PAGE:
USA v. Charles Curry
UNPUBLISHED OPINION FILED. [10-50829 Affirmed ] Judge: PEH , Judge: WED , Judge: JWE Mandate pull date is 12/27/2011 for Appellant Charles Edward Curry [10-50829]
Date Filed: 12/05/2011
IN THE UNITED STATES COURT OF APPEALS
United States Court of Appeals
FOR THE FIFTH CIRCUIT
December 5, 2011
Lyle W. Cayce
UNITED STATES OF AMERICA,
CHARLES EDWARD CURRY,
Appeal from the United States District Court
for the Western District of Texas
USDC No. 7:09-CR-211-1
Before HIGGINBOTHAM, DAVIS, and ELROD, Circuit Judges.
Charles Edward Curry was convicted of four counts of wire fraud and four
counts of aggravated identity theft and was sentenced to serve 126 months in
prison and a three-year term of supervised release. In this direct appeal, Curry
first argues that his rights under the Confrontation Clause were infringed when
one of the victims of his offenses was not called to testify at trial and by certain
testimony of that victim’s sister. These arguments, which are reviewed for plain
error only due to his failure to present them to the district court, are unavailing.
Pursuant to 5TH CIR. R. 47.5, the court has determined that this opinion should not
be published and is not precedent except under the limited circumstances set forth in 5TH CIR.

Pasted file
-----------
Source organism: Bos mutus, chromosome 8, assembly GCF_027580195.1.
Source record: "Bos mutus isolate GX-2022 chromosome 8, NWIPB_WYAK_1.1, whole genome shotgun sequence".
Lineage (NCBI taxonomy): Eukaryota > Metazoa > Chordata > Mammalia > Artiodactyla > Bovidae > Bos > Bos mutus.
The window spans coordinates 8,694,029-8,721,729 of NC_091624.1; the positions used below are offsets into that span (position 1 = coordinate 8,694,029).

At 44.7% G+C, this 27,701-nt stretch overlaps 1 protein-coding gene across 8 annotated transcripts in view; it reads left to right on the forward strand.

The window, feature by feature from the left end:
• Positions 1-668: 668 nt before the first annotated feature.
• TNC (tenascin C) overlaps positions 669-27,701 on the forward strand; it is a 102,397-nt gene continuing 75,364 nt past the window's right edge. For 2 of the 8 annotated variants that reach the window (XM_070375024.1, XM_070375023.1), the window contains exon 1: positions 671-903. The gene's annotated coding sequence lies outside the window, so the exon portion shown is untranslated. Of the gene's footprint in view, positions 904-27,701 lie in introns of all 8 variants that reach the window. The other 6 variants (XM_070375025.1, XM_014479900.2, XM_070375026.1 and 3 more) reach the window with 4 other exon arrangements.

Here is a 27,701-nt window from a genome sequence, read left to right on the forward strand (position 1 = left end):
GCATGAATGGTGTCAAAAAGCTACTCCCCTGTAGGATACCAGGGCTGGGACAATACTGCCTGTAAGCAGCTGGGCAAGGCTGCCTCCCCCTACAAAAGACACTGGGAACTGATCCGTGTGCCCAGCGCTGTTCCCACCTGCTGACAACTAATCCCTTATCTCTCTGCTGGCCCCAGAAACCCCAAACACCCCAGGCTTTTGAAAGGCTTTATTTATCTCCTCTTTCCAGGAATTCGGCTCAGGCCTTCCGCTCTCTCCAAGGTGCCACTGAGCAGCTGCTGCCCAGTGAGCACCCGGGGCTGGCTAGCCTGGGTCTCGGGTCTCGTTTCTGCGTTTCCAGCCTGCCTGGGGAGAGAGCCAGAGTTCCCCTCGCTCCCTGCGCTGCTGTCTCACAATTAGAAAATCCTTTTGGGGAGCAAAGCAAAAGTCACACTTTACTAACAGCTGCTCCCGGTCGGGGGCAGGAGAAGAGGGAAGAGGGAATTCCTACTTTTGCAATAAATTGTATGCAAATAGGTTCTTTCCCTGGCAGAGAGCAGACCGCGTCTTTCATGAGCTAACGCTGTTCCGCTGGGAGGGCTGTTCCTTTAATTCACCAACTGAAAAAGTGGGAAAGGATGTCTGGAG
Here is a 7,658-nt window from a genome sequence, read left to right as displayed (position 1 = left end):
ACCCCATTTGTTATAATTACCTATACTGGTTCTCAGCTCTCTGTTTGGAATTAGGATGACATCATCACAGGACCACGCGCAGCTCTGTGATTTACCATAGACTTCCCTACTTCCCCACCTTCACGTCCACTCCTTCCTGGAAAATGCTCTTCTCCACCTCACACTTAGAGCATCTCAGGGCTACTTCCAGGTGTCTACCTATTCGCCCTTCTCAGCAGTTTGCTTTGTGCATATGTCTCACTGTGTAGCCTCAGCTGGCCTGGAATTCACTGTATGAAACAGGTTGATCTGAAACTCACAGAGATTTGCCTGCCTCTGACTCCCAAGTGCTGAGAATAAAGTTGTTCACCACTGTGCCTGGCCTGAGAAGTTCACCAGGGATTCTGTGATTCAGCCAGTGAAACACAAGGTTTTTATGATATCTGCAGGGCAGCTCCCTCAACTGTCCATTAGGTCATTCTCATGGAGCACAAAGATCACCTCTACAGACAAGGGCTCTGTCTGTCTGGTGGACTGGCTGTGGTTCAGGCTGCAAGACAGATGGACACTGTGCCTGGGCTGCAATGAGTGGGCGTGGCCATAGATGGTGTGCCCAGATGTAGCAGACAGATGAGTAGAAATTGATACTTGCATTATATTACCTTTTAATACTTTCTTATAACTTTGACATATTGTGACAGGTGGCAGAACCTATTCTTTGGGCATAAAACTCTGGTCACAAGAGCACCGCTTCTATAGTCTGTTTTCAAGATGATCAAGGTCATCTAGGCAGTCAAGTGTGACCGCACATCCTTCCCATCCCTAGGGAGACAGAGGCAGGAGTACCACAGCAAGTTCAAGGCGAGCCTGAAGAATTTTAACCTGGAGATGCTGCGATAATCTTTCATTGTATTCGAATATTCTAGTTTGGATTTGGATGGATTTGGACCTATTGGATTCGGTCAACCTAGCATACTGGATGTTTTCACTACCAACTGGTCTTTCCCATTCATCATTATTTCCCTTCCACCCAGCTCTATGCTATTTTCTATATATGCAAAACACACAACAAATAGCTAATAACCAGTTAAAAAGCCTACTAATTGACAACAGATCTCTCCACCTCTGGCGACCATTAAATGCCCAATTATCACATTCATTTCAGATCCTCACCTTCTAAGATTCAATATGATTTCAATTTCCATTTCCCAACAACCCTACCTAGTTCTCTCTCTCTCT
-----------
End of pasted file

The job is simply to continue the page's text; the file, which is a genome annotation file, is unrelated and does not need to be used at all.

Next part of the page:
Date Filed: 12/05/2011
See United States v. Acosta, 475 F.3d 677, 680-81 (5th Cir. 2007). Curry’s
argument with respect to the victim is misplaced because “there is no
constitutional right to confront the victim of a crime.” See United States v.
Santos, 589 F.3d 759, 763 n.2 (5th Cir. 2009).
His challenge to certain
attestations fails because he has not shown that the disputed testimony is best
classed as a testimonial statement.
Rather, this attestation concerns a
statement that may fairly be considered “a casual remark to an acquaintance,”
and there is no indication that it was meant to “bear testimony” against Curry.
See Ramirez v. Dretke, 398 F.3d 691, 695 n.3 (2005).
Next, Curry argues that the evidence does not support his conviction on
the charges involving the non-testifying victim because there was no evidence
to show that this victim did not authorize Curry to take the actions underlying
the disputed charges. Although there was no direct testimony concerning this
issue, the evidence brought forth at trial, when viewed in support of the
judgment, suffices to make the required showing, and the jury’s verdict is
supported by a reasonable construction of the trial evidence. See United States
v. Stephens, 571 F.3d 401, 404 (5th Cir. 2009); United States v. Guerra-Marez,
928 F.2d 655, 674 (5th Cir. 1991).
Finally, Curry relies upon Federal Rules of Evidence 403 and 404(b) to
argue that reversible error resulted from the admission of evidence pertaining
to his prior crimes. Our review of the record refutes this argument and shows
no abuse of discretion in connection with the district court’s ruling. The evidence
of Curry’s prior convictions was relevant, and any prejudicial effect was
minimized by the district court’s instructions to the jury. See United States v.
Pompa, 434 F.3d 800, 805 (5th Cir. 2005); United States v. Taylor, 210 F.3d 311,
318 (5th Cir. 2000).
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